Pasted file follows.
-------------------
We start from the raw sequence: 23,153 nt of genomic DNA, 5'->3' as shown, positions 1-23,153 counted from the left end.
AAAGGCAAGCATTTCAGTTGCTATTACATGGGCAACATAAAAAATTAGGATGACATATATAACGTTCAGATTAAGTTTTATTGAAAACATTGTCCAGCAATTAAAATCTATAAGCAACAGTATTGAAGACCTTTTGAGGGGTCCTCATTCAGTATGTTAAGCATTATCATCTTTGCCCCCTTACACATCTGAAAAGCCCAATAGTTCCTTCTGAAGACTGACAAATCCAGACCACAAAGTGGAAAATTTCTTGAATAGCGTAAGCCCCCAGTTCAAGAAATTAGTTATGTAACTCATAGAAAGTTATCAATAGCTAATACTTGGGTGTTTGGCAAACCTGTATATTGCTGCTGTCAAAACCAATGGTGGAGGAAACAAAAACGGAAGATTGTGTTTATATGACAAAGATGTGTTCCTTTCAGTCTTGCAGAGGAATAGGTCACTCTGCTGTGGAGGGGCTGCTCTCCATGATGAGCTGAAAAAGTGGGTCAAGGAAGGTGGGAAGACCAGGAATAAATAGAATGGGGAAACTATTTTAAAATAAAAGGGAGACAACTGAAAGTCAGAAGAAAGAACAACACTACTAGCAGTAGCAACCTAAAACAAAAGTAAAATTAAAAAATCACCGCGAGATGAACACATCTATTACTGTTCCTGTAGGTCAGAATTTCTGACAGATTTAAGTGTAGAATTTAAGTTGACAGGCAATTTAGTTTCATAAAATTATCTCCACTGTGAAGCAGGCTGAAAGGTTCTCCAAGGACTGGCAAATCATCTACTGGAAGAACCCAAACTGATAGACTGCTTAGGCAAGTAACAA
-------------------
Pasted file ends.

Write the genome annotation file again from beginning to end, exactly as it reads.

We start from the raw sequence: 23,153 nt of genomic DNA, 5'->3' as shown, positions 1-23,153 counted from the left end.
AAAGGCAAGCATTTCAGTTGCTATTACATGGGCAACATAAAAAATTAGGATGACATATATAACGTTCAGATTAAGTTTTATTGAAAACATTGTCCAGCAATTAAAATCTATAAGCAACAGTATTGAAGACCTTTTGAGGGGTCCTCATTCAGTATGTTAAGCATTATCATCTTTGCCCCCTTACACATCTGAAAAGCCCAATAGTTCCTTCTGAAGACTGACAAATCCAGACCACAAAGTGGAAAATTTCTTGAATAGCGTAAGCCCCCAGTTCAAGAAATTAGTTATGTAACTCATAGAAAGTTATCAATAGCTAATACTTGGGTGTTTGGCAAACCTGTATATTGCTGCTGTCAAAACCAATGGTGGAGGAAACAAAAACGGAAGATTGTGTTTATATGACAAAGATGTGTTCCTTTCAGTCTTGCAGAGGAATAGGTCACTCTGCTGTGGAGGGGCTGCTCTCCATGATGAGCTGAAAAAGTGGGTCAAGGAAGGTGGGAAGACCAGGAATAAATAGAATGGGGAAACTATTTTAAAATAAAAGGGAGACAACTGAAAGTCAGAAGAAAGAACAACACTACTAGCAGTAGCAACCTAAAACAAAAGTAAAATTAAAAAATCACCGCGAGATGAACACATCTATTACTGTTCCTGTAGGTCAGAATTTCTGACAGATTTAAGTGTAGAATTTAAGTTGACAGGCAATTTAGTTTCATAAAATTATCTCCACTGTGAAGCAGGCTGAAAGGTTCTCCAAGGACTGGCAAATCATCTACTGGAAGAACCCAAACTGATAGACTGCTTAGGCAAGTAACAA